High-ranking Ontario Provincial Police officer charged in connection with theft of Wayne Gretzky memorabilia
There's been an unusual twist in one of the highest-profile heists of the year in Canada.
This morning, CTV News reported that the commander of an Ontario Provincial Police detachment in Grenville, June Dobson, has been charged with fraud over $5,000 and breach of trust.
It's in connection with a Wayne Gretzky hockey stick that was stolen from his 82-year-old father Walter Gretzky's home in Brantford, Ontario.
Another 58-year-old man from Oakville is charged with theft over $5,000 and possession over $5,000, according to a Brantford Police Service news release.
None of the allegations have been proven in court.
Police say they've recovered Gretzky memorabilia valued at more than US$500,000.
This included sticks that he used in games, hockey gloves, pants, jerseys, and a Player-of-the-Year award.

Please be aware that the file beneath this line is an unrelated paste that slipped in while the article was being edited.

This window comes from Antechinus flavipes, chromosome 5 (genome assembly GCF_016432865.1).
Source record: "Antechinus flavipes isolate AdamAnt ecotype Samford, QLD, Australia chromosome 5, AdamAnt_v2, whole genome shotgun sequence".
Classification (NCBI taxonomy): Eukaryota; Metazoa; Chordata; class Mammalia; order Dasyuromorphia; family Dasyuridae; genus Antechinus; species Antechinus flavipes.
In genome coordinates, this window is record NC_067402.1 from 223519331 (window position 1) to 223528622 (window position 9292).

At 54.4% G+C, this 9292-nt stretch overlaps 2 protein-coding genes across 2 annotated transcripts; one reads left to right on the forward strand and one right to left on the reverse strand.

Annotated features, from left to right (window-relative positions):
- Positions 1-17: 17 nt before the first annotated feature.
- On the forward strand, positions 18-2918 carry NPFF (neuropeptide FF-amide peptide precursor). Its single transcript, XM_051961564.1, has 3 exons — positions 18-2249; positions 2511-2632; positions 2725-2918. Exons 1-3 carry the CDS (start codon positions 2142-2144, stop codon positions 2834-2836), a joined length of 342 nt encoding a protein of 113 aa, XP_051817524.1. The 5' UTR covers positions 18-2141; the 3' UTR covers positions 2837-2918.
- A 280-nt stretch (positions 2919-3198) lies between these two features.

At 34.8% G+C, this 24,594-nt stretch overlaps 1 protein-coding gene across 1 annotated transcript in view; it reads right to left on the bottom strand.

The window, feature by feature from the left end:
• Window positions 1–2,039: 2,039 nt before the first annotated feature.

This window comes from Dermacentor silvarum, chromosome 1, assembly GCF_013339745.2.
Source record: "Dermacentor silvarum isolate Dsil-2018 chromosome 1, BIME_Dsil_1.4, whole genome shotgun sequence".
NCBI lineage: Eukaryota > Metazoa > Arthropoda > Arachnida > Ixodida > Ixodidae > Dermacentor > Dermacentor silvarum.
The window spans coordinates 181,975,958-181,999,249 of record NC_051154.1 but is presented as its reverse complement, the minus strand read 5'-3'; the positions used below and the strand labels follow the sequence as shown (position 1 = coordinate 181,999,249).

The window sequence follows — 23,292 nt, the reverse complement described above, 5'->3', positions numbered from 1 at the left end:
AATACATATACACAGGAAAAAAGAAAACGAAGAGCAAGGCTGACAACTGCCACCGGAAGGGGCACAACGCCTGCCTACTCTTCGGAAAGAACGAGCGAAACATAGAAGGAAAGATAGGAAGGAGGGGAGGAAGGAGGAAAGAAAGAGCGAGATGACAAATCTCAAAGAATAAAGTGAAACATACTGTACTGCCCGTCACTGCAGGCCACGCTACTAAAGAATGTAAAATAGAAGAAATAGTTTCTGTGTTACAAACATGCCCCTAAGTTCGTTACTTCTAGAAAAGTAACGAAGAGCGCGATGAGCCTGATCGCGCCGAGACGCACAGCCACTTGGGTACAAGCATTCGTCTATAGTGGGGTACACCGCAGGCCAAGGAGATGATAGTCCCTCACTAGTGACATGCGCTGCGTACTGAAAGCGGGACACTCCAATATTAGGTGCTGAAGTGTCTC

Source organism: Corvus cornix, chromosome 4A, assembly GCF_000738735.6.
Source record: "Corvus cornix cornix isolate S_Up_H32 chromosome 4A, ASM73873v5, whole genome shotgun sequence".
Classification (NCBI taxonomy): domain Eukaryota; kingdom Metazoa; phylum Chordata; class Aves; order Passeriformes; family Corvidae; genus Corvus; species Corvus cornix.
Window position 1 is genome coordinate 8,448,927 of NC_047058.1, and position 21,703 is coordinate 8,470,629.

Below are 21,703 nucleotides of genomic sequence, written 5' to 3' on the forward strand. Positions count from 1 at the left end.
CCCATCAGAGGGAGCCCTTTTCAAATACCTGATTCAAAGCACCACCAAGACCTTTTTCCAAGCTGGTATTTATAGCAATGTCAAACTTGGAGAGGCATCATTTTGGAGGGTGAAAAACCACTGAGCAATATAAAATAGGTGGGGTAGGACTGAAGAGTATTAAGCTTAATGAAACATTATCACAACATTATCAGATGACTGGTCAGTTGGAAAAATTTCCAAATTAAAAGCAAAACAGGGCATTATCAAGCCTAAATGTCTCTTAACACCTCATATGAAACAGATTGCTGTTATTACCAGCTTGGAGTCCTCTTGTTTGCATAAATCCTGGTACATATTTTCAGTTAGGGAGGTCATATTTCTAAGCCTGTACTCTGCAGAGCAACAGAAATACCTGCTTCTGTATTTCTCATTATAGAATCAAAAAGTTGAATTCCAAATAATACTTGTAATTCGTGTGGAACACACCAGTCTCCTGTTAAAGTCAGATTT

It followed a three-month investigation involving Brantford police, the RCMP, and the OPP.
Search warrants have been executed at homes in Ontario and Alberta.
Wayne Gretzky has said in the past that his father is his role model, teacher, and biggest fan. And the son is his father's biggest fan as well.
"He was always there for me, flooding the rink in our backyard, driving me to practice, pushing me to be the best, and believing in me," Wayne Gretzky said in advance of Father's Day in 2018. "I imagine there are many dads just like him across Canada, let's celebrate them all."
Walter Gretzky suffered a severe stroke in 1991 and his wife Phyllis died in 2005. In recent years, he's been suffering from Parkinson's disease.
"When Walter meets someone, he’s usually smiling and joking and taking as much interest in you as you have in him," wrote Hockey News scribe Ken Campbell after the arrests were announced.
"He’s the kind of person who prefers to see the good in everyone, and wouldn’t hesitate for a minute to open his home and his heart to people. And that’s what makes this all so troubling. If Walter had simply wanted to make money, he could have sold any number of his son’s artifacts for ridiculous sums. But he chose to keep it, likely because he saw it as something of a public trust."